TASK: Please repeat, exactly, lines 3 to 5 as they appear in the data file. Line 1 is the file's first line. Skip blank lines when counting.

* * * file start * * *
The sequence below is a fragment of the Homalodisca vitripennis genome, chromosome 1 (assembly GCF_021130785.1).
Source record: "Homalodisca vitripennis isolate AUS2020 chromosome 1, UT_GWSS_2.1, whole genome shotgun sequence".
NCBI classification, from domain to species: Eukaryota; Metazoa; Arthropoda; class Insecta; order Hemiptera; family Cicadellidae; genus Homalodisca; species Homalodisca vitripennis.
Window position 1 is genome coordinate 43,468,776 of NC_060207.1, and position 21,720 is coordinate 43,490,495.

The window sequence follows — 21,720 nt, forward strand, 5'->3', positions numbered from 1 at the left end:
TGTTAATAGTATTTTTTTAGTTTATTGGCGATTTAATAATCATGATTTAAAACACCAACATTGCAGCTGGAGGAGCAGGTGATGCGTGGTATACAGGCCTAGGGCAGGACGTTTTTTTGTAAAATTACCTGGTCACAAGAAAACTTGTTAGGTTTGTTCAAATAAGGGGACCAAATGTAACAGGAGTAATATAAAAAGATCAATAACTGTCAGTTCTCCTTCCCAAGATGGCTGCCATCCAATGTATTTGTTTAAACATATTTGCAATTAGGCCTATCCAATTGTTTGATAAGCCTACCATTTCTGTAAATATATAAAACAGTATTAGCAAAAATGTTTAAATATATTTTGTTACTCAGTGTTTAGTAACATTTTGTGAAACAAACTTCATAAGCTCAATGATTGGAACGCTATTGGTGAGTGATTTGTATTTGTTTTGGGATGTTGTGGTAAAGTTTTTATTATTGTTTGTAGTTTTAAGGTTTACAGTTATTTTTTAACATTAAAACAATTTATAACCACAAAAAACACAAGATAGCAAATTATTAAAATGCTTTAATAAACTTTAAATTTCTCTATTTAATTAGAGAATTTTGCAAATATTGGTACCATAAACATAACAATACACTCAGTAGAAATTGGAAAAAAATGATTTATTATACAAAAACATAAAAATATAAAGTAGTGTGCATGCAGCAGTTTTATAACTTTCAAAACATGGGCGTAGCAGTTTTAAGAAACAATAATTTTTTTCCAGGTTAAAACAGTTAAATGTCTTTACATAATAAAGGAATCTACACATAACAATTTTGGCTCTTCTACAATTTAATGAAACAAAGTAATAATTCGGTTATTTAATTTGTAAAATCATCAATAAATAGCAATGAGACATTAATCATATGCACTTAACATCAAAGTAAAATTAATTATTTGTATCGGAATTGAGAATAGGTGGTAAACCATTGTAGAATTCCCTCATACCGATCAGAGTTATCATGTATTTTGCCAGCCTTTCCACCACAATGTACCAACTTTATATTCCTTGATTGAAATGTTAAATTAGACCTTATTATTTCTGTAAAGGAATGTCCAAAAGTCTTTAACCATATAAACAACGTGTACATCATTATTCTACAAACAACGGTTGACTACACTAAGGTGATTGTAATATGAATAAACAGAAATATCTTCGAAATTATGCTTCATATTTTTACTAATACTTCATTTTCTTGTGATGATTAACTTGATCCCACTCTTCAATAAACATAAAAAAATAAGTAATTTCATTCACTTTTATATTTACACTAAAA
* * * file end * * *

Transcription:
NCBI classification, from domain to species: Eukaryota; Metazoa; Arthropoda; class Insecta; order Hemiptera; family Cicadellidae; genus Homalodisca; species Homalodisca vitripennis.
Window position 1 is genome coordinate 43,468,776 of NC_060207.1, and position 21,720 is coordinate 43,490,495.

The window sequence follows — 21,720 nt, forward strand, 5'->3', positions numbered from 1 at the left end: